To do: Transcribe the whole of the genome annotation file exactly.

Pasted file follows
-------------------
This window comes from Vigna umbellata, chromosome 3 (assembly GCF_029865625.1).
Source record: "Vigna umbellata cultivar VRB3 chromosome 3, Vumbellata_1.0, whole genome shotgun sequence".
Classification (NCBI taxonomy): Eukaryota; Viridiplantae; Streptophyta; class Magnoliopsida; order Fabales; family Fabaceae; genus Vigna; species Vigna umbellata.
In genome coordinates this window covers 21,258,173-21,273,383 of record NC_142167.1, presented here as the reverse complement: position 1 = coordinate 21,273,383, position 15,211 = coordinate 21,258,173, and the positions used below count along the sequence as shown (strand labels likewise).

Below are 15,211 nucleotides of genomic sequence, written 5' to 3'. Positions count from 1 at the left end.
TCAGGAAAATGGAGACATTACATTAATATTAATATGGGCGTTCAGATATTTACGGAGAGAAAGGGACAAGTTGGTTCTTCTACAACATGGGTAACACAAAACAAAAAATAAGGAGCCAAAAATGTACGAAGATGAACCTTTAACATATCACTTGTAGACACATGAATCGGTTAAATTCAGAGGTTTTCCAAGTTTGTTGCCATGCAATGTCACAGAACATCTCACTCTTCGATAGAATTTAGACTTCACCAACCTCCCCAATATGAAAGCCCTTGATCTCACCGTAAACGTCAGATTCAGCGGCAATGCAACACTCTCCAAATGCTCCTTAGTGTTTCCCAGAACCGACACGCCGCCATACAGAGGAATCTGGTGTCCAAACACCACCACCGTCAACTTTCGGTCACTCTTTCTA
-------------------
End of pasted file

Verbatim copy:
This window comes from Vigna umbellata, chromosome 3 (assembly GCF_029865625.1).
Source record: "Vigna umbellata cultivar VRB3 chromosome 3, Vumbellata_1.0, whole genome shotgun sequence".
Classification (NCBI taxonomy): Eukaryota; Viridiplantae; Streptophyta; class Magnoliopsida; order Fabales; family Fabaceae; genus Vigna; species Vigna umbellata.
In genome coordinates this window covers 21,258,173-21,273,383 of record NC_142167.1, presented here as the reverse complement: position 1 = coordinate 21,273,383, position 15,211 = coordinate 21,258,173, and the positions used below count along the sequence as shown (strand labels likewise).

Below are 15,211 nucleotides of genomic sequence, written 5' to 3'. Positions count from 1 at the left end.
TCAGGAAAATGGAGACATTACATTAATATTAATATGGGCGTTCAGATATTTACGGAGAGAAAGGGACAAGTTGGTTCTTCTACAACATGGGTAACACAAAACAAAAAATAAGGAGCCAAAAATGTACGAAGATGAACCTTTAACATATCACTTGTAGACACATGAATCGGTTAAATTCAGAGGTTTTCCAAGTTTGTTGCCATGCAATGTCACAGAACATCTCACTCTTCGATAGAATTTAGACTTCACCAACCTCCCCAATATGAAAGCCCTTGATCTCACCGTAAACGTCAGATTCAGCGGCAATGCAACACTCTCCAAATGCTCCTTAGTGTTTCCCAGAACCGACACGCCGCCATACAGAGGAATCTGGTGTCCAAACACCACCACCGTCAACTTTCGGTCACTCTTTCTA